I am seeing a moon outside the eye in the eye, which neither eye has seen or ear heard of.
I do not see tongue and soul and heart save without myself, from that moment that I stole a glance at that cheek.
Had Plato seen the loveliness and beauty of that moon, he would have become even madder and more distressed than I.
Eternity is the mirror of the temporal, the temporal the mirror of pre-eternity – in this mirror those two are twisted together like his tresses.
A cloud beyond the sense whose rain is all spirit; sprinkling on the dust of the body – what rains he has rained!
The moonfaced ones of heaven, seeing the picture of his face, have become ashamed before that beauty and scratched the bank of their necks.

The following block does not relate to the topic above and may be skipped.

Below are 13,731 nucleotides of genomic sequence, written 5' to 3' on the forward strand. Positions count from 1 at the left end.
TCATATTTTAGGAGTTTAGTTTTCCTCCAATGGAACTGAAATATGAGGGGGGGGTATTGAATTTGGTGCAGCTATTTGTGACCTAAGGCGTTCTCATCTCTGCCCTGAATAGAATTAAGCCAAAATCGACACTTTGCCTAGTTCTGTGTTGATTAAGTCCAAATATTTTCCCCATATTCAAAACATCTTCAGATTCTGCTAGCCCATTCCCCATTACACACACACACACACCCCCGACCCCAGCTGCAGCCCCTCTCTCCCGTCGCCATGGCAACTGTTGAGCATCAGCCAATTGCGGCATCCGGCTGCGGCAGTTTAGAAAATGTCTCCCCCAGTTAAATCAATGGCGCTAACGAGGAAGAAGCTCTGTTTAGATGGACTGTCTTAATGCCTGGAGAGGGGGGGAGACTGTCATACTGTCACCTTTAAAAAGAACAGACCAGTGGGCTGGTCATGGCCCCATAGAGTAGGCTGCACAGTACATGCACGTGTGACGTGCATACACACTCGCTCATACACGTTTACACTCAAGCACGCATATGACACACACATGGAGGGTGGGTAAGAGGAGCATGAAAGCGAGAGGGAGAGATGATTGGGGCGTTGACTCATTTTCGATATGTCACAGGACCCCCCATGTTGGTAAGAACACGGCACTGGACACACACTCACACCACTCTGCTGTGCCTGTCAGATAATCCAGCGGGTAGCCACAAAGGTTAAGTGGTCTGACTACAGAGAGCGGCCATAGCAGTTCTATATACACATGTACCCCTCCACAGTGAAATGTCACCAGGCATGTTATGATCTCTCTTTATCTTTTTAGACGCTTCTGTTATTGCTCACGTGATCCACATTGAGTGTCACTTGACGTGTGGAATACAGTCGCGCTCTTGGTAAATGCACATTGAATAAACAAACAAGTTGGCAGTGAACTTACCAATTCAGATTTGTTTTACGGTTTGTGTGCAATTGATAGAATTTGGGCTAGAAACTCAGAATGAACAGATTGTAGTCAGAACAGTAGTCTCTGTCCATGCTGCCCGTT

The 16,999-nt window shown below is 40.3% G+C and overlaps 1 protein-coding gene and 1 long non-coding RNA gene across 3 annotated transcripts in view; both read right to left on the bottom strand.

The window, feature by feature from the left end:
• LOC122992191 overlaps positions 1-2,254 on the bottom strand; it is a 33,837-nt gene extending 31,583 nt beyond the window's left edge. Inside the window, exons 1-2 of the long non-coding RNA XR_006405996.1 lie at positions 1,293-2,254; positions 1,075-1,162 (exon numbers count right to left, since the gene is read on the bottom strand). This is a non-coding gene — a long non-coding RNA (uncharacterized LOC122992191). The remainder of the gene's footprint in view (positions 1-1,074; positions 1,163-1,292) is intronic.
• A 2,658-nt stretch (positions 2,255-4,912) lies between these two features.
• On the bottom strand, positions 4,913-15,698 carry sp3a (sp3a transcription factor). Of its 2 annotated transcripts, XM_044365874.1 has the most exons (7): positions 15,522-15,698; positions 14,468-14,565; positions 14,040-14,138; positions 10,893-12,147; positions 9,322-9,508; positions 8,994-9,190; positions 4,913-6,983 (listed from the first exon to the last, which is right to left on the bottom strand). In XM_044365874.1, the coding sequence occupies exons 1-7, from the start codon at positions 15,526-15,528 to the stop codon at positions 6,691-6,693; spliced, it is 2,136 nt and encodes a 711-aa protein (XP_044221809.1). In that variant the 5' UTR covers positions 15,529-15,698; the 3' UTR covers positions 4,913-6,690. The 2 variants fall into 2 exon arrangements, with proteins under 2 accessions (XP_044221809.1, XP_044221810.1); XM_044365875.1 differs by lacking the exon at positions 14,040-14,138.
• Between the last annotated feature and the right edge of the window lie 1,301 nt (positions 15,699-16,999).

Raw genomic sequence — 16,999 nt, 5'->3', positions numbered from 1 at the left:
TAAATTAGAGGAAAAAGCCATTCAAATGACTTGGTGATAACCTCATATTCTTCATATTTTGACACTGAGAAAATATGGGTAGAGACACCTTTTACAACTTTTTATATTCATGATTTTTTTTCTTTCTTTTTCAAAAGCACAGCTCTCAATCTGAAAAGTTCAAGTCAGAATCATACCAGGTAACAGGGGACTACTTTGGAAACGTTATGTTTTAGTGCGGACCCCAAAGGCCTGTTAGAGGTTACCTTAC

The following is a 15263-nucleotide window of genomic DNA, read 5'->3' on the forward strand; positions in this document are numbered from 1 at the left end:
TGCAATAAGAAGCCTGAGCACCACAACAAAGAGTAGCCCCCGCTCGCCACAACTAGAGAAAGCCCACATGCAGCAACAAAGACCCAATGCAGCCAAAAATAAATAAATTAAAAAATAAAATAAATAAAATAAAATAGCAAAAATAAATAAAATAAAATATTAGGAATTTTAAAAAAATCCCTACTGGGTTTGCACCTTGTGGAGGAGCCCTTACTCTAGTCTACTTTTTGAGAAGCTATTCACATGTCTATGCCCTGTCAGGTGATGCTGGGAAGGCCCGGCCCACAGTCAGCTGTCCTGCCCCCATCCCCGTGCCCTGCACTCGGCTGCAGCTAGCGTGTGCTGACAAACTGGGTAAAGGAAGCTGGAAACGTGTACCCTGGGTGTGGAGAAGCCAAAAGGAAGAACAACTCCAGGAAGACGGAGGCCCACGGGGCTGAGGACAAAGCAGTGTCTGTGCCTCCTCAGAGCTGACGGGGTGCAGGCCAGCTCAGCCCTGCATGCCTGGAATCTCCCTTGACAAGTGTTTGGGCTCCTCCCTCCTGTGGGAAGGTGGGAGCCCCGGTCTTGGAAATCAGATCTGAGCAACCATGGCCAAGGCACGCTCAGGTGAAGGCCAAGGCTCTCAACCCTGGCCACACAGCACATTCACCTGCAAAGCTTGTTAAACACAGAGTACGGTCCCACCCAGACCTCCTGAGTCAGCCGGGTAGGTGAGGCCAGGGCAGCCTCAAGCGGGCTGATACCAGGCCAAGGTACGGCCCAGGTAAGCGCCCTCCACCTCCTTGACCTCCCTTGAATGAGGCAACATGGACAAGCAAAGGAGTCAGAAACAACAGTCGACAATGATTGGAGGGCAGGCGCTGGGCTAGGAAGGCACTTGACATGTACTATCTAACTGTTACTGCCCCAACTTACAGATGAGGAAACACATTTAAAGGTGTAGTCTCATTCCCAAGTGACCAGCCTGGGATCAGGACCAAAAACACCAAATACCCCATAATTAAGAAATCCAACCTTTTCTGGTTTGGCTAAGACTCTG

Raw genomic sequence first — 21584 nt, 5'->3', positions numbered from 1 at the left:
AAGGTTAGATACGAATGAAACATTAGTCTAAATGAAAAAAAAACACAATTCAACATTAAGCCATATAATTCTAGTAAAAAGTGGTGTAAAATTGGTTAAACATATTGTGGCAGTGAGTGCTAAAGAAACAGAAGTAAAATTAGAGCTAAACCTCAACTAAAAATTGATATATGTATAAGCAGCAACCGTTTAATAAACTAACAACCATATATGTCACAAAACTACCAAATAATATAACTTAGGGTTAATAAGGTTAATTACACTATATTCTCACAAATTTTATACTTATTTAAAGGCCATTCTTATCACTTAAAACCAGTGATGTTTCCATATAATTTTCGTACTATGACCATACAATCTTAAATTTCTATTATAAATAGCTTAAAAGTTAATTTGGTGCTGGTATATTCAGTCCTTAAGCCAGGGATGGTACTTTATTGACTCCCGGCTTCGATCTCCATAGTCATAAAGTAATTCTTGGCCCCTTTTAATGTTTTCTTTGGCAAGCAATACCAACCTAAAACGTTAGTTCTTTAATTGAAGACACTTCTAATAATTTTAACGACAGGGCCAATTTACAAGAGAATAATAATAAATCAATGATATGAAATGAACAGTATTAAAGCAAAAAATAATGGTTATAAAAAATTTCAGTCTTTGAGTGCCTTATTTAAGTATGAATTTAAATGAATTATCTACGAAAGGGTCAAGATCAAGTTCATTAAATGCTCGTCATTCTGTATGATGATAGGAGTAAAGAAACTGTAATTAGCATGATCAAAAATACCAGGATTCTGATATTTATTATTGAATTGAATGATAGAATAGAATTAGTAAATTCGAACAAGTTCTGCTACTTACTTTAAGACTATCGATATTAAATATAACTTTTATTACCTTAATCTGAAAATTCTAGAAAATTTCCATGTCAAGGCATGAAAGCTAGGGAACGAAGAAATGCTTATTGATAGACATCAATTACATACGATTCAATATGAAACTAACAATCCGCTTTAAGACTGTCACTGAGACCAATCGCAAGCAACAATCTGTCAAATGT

Posteternity took the hand of pre-eternity and took it toward the place of that moon: having seen both, it laughed in jealous pride at the two.
About and around his palace what lions there are, roaring jealously, aiming at the blood of the self-sacrificing, adventurous men.
Suddenly the word jumped from my mouth, ‘Who is that king? Shams-al-din king of Tabriz’; and at those words my blood surged.

Rumi translated by A.J. Arberry